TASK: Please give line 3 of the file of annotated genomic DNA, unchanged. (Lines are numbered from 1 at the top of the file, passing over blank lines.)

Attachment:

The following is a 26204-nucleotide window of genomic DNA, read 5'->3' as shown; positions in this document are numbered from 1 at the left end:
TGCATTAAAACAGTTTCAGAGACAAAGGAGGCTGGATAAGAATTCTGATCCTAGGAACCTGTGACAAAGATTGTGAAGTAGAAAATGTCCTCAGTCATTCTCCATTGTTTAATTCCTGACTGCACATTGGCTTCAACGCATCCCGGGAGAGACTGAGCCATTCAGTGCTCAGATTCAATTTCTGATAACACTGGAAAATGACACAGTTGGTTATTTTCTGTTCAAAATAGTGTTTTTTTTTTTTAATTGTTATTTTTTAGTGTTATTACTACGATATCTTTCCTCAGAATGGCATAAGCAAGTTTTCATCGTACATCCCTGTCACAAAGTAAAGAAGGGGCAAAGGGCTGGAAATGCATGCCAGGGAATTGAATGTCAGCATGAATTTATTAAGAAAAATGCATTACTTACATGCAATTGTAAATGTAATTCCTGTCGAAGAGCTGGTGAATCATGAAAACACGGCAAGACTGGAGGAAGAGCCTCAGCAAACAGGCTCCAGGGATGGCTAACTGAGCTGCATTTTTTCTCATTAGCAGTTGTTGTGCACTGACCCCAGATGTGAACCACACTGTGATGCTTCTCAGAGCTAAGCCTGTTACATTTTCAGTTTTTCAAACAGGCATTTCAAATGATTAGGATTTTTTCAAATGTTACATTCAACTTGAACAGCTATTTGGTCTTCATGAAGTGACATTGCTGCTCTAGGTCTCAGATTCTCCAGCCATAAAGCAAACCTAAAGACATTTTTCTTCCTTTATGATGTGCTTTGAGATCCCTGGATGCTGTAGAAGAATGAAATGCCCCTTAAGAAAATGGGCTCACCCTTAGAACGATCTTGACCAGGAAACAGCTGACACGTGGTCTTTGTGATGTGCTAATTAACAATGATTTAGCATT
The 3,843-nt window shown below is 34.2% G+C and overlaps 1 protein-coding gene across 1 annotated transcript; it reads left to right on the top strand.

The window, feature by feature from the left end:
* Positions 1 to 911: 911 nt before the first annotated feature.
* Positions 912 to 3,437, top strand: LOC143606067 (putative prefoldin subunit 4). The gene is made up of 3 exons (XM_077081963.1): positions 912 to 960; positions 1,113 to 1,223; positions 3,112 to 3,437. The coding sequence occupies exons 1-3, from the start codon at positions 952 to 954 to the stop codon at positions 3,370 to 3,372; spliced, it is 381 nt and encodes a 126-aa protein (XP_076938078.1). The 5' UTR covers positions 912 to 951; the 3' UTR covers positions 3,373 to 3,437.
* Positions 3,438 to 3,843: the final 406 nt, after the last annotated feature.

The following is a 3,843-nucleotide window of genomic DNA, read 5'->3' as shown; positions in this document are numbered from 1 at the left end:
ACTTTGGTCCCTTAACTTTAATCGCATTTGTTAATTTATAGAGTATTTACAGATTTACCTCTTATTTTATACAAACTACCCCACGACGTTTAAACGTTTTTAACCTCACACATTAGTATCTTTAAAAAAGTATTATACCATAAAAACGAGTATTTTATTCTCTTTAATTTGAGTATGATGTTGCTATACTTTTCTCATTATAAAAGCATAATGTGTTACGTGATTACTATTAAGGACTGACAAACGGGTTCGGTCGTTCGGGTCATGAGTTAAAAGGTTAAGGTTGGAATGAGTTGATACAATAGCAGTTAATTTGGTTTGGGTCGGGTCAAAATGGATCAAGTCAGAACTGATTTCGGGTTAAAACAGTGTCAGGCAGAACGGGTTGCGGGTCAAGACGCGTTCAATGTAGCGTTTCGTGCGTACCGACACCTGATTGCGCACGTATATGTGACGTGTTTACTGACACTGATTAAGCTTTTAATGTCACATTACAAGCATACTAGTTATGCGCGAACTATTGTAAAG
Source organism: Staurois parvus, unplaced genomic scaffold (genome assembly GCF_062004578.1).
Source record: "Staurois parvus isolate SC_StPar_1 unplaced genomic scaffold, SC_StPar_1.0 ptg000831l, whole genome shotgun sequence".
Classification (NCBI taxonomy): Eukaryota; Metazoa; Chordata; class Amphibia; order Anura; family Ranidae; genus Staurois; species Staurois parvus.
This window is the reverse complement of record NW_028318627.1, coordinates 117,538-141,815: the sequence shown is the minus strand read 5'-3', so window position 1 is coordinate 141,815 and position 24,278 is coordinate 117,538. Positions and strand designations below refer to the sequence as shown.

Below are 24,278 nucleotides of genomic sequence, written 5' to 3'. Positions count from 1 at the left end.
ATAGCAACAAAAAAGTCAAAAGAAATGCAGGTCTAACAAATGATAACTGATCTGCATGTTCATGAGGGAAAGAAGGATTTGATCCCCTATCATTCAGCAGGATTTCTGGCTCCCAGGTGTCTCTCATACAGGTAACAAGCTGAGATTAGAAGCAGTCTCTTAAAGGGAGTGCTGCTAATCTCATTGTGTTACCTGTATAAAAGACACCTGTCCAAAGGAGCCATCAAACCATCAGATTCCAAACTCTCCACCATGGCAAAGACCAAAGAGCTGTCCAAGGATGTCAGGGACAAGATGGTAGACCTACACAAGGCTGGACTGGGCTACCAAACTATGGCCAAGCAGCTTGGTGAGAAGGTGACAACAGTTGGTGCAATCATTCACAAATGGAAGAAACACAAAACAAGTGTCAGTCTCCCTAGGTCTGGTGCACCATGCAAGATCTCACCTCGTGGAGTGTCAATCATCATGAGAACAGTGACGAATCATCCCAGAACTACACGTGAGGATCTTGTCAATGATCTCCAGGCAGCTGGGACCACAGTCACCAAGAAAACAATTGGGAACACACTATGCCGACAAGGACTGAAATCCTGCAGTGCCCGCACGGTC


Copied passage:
The 3,843-nt window shown below is 34.2% G+C and overlaps 1 protein-coding gene across 1 annotated transcript; it reads left to right on the top strand.